This post originally appeared on Dharmesh Shah’s wonderful blog – OnStartups
Back in 2008, Peter Thiel did an interview at TechCrunch50 in which he said one of the most important things he looks at before investing is how much the CEO is getting paid.
The lower the CEO salary, the more likely it is to succeed.
The CEO’s salary sets a cap for everyone else. If it is set at a high level, you end up burning a whole lot more money. It [a low salary] aligns interest with the equity holders. But [beyond that], it goes to whether the mission of the company is to build something new or just collect paychecks.
In practice we have found that if you only ask one question, ask that.
What’s the average salary for CEOs from funded startups? Thiel was hesitant to answer, but eventually said $100-125k.
An interesting perspective. I’m not sure that it’s a leading predictor of success, but it certainly is a very important aspect at the seed stage because cash is so precious. The more a CEO pays herself, the less runway available to hit milestones.
CEO founders sometimes ask me for guidance on what is “market” for salaries in a seed stage startup. Some observations:
- Stating the obvious, salary needs can vary widely. A founder with no mortgage, kids, etc will have different cash needs than a founder that has a minimum cash hurdle to clear (in the absence of being very wealthy)
- The amount raised in a seed round has an obvious impact. I know a couple of cases where if bigger seed rounds had been raised, the founders would probably have bumped up their salaries a little
- The percent equity owned by the CEO post the seed financing varies as a function of not just the size and terms of the seed round, but quite significantly, by the number of founders and how equity is divided up between them. While not a direct driver of cash salary, the amount of equity owned can have a psychological impact on salary expectations.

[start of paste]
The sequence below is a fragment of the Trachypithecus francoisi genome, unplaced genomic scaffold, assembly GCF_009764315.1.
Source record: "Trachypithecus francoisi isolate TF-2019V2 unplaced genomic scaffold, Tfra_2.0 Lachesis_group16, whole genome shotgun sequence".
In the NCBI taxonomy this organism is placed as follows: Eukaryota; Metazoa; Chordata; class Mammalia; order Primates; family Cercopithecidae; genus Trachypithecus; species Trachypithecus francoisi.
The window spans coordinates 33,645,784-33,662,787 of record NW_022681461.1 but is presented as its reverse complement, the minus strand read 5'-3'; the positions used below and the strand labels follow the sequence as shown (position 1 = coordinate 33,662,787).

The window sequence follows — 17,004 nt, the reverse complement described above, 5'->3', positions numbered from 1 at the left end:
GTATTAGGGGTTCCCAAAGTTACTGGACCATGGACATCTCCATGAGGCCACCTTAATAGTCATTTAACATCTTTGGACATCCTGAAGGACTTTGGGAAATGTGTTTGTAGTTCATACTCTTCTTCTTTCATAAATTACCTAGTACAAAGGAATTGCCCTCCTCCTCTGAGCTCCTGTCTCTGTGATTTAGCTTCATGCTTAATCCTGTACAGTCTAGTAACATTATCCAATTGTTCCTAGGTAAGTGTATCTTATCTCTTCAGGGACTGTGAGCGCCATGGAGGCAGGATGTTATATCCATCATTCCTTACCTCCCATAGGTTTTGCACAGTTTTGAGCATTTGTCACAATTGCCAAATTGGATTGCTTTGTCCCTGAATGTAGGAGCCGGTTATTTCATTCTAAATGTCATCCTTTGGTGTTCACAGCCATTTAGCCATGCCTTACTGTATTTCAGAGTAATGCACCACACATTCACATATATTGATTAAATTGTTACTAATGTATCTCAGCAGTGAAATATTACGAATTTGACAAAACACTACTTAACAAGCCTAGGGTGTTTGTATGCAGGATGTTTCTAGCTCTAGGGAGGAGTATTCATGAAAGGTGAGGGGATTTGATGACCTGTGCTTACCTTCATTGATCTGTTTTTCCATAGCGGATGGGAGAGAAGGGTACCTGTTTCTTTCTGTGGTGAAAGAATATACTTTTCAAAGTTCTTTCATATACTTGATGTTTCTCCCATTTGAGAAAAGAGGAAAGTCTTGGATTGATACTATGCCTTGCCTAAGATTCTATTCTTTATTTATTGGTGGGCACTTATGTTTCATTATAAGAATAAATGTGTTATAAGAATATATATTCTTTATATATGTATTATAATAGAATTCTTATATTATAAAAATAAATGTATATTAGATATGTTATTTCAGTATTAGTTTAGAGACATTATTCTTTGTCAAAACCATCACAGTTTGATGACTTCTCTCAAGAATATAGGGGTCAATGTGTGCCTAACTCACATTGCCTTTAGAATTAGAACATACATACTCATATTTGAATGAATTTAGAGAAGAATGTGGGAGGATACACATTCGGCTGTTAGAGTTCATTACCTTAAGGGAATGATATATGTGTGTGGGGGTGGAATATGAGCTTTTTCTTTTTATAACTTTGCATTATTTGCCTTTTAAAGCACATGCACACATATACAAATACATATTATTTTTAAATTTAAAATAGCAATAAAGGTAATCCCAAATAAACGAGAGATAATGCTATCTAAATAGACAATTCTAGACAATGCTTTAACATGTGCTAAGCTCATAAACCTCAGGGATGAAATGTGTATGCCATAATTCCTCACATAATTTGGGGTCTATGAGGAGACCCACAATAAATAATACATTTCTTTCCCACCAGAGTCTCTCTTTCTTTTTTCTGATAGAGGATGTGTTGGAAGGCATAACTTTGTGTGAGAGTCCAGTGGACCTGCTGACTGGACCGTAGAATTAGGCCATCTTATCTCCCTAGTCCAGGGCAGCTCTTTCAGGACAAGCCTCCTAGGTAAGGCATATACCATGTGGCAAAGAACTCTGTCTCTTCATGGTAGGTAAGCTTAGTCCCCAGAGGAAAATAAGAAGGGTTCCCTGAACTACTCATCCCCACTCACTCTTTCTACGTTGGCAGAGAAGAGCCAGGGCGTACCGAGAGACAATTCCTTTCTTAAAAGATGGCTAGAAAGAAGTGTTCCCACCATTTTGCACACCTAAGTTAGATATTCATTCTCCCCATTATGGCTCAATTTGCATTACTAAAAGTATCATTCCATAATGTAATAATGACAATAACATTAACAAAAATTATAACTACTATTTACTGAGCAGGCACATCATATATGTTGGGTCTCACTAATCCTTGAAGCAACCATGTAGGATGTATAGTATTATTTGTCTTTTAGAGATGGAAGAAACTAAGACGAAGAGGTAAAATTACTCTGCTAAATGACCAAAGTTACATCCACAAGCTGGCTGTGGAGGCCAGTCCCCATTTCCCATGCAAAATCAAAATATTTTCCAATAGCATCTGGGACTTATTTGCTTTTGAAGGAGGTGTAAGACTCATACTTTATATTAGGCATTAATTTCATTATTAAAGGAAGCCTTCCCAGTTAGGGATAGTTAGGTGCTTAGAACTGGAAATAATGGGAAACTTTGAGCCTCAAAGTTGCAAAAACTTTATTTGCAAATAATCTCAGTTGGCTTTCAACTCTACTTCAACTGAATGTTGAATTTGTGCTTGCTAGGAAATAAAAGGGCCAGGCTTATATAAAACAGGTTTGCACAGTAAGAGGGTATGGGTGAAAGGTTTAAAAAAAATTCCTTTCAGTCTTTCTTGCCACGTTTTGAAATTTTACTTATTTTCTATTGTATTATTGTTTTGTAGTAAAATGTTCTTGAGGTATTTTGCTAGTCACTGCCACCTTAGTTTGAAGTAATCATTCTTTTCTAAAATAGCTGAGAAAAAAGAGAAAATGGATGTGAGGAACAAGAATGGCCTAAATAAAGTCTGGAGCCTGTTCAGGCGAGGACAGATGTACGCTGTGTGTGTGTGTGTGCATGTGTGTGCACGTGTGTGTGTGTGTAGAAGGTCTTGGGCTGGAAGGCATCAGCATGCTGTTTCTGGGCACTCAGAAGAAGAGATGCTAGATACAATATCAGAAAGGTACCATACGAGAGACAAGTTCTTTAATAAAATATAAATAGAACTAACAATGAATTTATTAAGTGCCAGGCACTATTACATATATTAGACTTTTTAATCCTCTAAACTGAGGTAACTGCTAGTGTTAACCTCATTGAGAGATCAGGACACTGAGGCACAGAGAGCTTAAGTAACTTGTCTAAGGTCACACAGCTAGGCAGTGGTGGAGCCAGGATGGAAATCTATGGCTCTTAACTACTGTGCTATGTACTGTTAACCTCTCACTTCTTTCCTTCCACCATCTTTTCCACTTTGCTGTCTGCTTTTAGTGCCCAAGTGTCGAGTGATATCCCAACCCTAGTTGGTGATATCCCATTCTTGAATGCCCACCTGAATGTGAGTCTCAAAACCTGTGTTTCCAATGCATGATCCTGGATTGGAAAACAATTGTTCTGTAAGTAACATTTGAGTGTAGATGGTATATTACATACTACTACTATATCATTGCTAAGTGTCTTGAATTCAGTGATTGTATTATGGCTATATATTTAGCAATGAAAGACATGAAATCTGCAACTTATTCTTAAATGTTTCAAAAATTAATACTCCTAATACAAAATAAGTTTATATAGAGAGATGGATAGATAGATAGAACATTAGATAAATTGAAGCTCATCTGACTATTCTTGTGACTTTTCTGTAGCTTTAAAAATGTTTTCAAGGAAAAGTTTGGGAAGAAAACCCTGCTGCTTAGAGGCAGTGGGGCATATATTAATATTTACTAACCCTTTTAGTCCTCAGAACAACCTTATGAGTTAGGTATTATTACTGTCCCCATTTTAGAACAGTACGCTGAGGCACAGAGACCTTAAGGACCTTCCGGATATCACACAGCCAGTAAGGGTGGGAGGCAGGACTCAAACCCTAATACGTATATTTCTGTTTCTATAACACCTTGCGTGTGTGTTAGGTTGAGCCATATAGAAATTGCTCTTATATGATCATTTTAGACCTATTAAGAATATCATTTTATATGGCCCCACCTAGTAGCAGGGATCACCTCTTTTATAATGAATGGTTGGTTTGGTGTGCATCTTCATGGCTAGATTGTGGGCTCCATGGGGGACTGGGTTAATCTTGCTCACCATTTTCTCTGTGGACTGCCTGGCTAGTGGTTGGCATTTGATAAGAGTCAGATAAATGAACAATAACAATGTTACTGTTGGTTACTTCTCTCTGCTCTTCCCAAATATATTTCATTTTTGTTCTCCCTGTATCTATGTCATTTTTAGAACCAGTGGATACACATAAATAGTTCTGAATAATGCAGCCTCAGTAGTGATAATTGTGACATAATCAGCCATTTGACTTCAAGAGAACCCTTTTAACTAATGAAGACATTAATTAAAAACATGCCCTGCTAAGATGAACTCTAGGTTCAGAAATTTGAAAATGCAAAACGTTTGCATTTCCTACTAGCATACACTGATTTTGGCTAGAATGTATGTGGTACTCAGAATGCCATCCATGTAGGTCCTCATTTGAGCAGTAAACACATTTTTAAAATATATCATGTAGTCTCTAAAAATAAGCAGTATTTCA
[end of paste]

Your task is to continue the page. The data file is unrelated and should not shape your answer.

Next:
- Another influencing factor is how long the company has bootstrapped prior to the seed round and how much were the founders getting paid during this time. I know of a couple of companies I am invested in where the founders didn’t pay themselves anything for quite a while as they were building the foundations of their product
- If the company raises a Series A round, its typically to see seed stage salaries adjusted upward.
- As companies mature, its typical that a compensation committee is formed by non-management board members. In fact, the VCs will insist on this. The role of the compensation committee can vary, from making recommendations to the board on executive salaries, bonuses (and option grants) to having authority to set executive salaries
Based on what I see in the market, I’d say the range for founder CEO salaries after a seed round is between $60k and $150k, with the average/median in the range of $90k – $110k. This is based on an average seed round of around $900k with the expectation that the round will provide runway for 12 to 18 months. Salaries at the upper end of the range ($150k) are correlated with larger seed rounds of around $1.5 million.
While there is no correct answer to the question, here is my main take-away: it’s so critical to be capital-conscious at the seed stage. Within what will feel like an incredibly short, stressful period of time, the startup needs to build product, figure out the market, and get some initial traction. Every month of cash burn is valuable.
By the way, to see some survey data on what other people think the founder/CEO salary should be, check out the OnStartups poll on founder salary.